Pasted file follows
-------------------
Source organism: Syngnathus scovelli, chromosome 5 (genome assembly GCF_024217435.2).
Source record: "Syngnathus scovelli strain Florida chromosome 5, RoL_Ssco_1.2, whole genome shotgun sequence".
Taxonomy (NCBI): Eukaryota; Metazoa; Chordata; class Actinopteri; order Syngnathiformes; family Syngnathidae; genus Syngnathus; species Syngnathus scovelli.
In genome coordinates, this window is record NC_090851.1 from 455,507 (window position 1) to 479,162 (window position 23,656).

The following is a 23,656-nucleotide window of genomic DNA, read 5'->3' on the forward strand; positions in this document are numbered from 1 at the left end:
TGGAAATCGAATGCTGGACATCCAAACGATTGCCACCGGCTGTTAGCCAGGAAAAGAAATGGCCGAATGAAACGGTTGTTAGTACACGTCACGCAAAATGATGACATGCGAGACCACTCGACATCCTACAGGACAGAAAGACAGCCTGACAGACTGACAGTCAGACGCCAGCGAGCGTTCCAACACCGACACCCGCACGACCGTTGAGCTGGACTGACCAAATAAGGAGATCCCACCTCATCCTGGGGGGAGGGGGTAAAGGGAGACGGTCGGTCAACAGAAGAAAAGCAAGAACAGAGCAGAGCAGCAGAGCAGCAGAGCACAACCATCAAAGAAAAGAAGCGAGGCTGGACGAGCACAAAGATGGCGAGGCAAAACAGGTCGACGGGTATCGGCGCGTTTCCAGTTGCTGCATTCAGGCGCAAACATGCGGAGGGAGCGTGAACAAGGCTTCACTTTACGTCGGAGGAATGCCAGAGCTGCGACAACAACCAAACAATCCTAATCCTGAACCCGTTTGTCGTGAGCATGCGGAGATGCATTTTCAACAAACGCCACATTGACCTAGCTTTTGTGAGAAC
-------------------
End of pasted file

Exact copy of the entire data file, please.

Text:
Source organism: Syngnathus scovelli, chromosome 5 (genome assembly GCF_024217435.2).
Source record: "Syngnathus scovelli strain Florida chromosome 5, RoL_Ssco_1.2, whole genome shotgun sequence".
Taxonomy (NCBI): Eukaryota; Metazoa; Chordata; class Actinopteri; order Syngnathiformes; family Syngnathidae; genus Syngnathus; species Syngnathus scovelli.
In genome coordinates, this window is record NC_090851.1 from 455,507 (window position 1) to 479,162 (window position 23,656).

The following is a 23,656-nucleotide window of genomic DNA, read 5'->3' on the forward strand; positions in this document are numbered from 1 at the left end:
TGGAAATCGAATGCTGGACATCCAAACGATTGCCACCGGCTGTTAGCCAGGAAAAGAAATGGCCGAATGAAACGGTTGTTAGTACACGTCACGCAAAATGATGACATGCGAGACCACTCGACATCCTACAGGACAGAAAGACAGCCTGACAGACTGACAGTCAGACGCCAGCGAGCGTTCCAACACCGACACCCGCACGACCGTTGAGCTGGACTGACCAAATAAGGAGATCCCACCTCATCCTGGGGGGAGGGGGTAAAGGGAGACGGTCGGTCAACAGAAGAAAAGCAAGAACAGAGCAGAGCAGCAGAGCAGCAGAGCACAACCATCAAAGAAAAGAAGCGAGGCTGGACGAGCACAAAGATGGCGAGGCAAAACAGGTCGACGGGTATCGGCGCGTTTCCAGTTGCTGCATTCAGGCGCAAACATGCGGAGGGAGCGTGAACAAGGCTTCACTTTACGTCGGAGGAATGCCAGAGCTGCGACAACAACCAAACAATCCTAATCCTGAACCCGTTTGTCGTGAGCATGCGGAGATGCATTTTCAACAAACGCCACATTGACCTAGCTTTTGTGAGAAC